Helen O’Callaghan on putting a back-to-school focus on kids’ diet.
WITH school starting, children will face many demands on their concentration and energy, so it’s important parents do their homework and fill nutritional gaps in kids’ diets.
Key nutrients to focus on are iron, vitamin D and omega-3 fatty acids – all essential brain foods.
The WHO estimates iron deficiency accounts for 40-50% of anaemia in children – symptoms are paleness, tiredness, irritability and poor appetite.
“Iron is really important for children who are trying to learn. Without it, they’re more tired and less well able to oxygenate the brain as it learns,” explains Daniel McCartney, DIT lecturer in dietetics .
Good iron sources include red meat, oily fish (salmon, mackerel, sardines), offal and eggs. Aim for red meat three times weekly, oily fish at least twice and eggs on a couple days of the week.
Plant sources of iron (look for fortified breakfast cereals, wholemeal cereals, green leafy vegetables, peas, beans, nuts, dried fruits) also raise intake, but require vitamin C to aid absorption (found in most fruits and in tomatoes, broccoli, peppers).
Another key brain food is omega-3, found in dark- fleshed fish – salmon, sardines, mackerel, kippers, trout (rainbow), fresh tuna, herring and pilchards.
Plant sources include oils (rapeseed or canola oil, walnut, soya oil), dark green vegetables, nuts and flaxseeds.
Calcium and vitamin D (sunshine vitamin) are essential for strong bone development, with vitamin D also important for brain development.
Yet, 37% of girls and 28% of boys aged five to 12 don’t get recommended daily amounts of calcium. And 88% of primary school children have less than half the recommended daily amount of vitamin D.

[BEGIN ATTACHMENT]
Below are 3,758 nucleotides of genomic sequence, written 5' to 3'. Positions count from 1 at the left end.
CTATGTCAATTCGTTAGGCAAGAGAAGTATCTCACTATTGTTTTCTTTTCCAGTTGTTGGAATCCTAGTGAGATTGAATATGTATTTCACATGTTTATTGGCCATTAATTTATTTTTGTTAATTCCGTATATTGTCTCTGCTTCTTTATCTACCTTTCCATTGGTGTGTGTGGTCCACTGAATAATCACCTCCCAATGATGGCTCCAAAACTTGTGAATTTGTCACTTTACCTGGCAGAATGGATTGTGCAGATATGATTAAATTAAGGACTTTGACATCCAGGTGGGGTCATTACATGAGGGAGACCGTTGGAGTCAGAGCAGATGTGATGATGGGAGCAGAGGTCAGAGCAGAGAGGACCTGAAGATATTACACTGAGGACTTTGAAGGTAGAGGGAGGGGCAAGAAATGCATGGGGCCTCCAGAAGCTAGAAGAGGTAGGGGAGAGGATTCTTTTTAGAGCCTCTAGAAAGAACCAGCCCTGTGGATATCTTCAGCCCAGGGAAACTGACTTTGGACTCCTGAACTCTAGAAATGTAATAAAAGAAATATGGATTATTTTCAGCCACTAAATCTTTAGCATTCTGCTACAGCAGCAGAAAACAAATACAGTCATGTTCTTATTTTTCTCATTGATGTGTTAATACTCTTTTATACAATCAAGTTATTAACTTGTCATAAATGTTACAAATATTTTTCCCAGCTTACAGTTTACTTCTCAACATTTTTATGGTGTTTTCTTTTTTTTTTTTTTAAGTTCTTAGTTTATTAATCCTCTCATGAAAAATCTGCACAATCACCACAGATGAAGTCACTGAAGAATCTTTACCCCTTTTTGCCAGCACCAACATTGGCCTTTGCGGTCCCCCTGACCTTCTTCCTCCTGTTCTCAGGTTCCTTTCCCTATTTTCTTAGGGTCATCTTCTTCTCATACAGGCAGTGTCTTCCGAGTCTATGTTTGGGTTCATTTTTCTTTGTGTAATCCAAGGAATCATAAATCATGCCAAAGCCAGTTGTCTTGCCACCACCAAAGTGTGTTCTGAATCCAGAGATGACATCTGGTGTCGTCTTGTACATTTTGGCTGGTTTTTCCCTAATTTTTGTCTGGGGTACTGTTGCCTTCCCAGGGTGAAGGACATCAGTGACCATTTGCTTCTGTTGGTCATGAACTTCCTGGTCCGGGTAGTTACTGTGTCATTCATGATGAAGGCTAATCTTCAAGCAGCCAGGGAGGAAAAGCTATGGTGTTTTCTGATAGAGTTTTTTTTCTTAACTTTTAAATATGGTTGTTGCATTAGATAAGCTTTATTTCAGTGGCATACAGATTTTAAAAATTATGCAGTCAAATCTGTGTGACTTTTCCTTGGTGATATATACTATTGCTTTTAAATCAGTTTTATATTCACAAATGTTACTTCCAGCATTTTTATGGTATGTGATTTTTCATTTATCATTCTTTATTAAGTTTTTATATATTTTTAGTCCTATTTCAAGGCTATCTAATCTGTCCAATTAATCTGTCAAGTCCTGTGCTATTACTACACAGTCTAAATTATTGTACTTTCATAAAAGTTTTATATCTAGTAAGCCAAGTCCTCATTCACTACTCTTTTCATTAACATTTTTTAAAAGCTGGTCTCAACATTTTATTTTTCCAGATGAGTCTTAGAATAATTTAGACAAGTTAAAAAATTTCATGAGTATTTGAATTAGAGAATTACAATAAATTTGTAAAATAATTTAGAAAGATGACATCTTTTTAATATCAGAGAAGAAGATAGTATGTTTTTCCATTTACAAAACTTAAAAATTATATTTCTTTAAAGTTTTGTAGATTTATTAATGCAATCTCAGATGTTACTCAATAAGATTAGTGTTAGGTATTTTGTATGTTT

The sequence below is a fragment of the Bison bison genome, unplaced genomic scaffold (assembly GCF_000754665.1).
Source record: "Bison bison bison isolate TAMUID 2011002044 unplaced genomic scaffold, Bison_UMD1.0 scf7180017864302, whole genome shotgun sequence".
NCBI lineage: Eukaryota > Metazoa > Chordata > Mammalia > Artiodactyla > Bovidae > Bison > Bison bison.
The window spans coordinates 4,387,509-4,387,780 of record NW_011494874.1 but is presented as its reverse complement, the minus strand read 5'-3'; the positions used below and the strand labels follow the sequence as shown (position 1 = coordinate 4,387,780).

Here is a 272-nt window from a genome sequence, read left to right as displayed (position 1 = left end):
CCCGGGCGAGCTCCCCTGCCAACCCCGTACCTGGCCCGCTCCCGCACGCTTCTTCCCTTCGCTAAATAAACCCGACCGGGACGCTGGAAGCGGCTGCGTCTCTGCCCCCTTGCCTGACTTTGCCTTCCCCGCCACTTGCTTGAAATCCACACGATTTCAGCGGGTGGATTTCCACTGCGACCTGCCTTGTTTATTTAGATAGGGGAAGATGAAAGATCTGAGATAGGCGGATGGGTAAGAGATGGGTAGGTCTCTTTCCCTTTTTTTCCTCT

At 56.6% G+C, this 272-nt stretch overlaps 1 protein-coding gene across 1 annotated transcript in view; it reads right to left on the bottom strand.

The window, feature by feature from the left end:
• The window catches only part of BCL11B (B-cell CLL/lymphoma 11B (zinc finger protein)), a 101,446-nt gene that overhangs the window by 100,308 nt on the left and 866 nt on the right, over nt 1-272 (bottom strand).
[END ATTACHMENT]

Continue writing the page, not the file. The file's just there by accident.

“If a child has good vitamin D levels, it’ll help the brain develop connections. Everyone over age five should take a 5mcg daily vitamin D supplement,” says McCartney.
Look for vitamin D in oily fish, fortified foods and eggs. Calcium-rich foods include yogurt, milk, cheese, bread, nuts and some dark green vegetables.
Meanwhile, research suggests mild dehydration can lead to lower concentration and mental performance in children. In one study, 58 seven- to nine-year-olds were put in two groups: one group followed their normal drinking habits – the other got extra water (250ml).
The latter group performed better in visual attention tasks. Another study found having access to a 250ml bottle of water significantly improved kids’ visual attention and fine motor skills in school.
* A good night’s sleep followed by breakfast helps a child concentrate and stay active.
* Ensure breakfast includes at least two fruits or vegetables, as well as healthy proteins (milk, yoghurt, eggs, nuts, seeds).
* Encourage your child to drink water before each meal/snack.
* School lunch should include at least two vegetables/fruits; healthy proteins (meat, fish, poultry, beans, peas, lentils, milk, yogurt, eggs); and high fibre carbohydrates.
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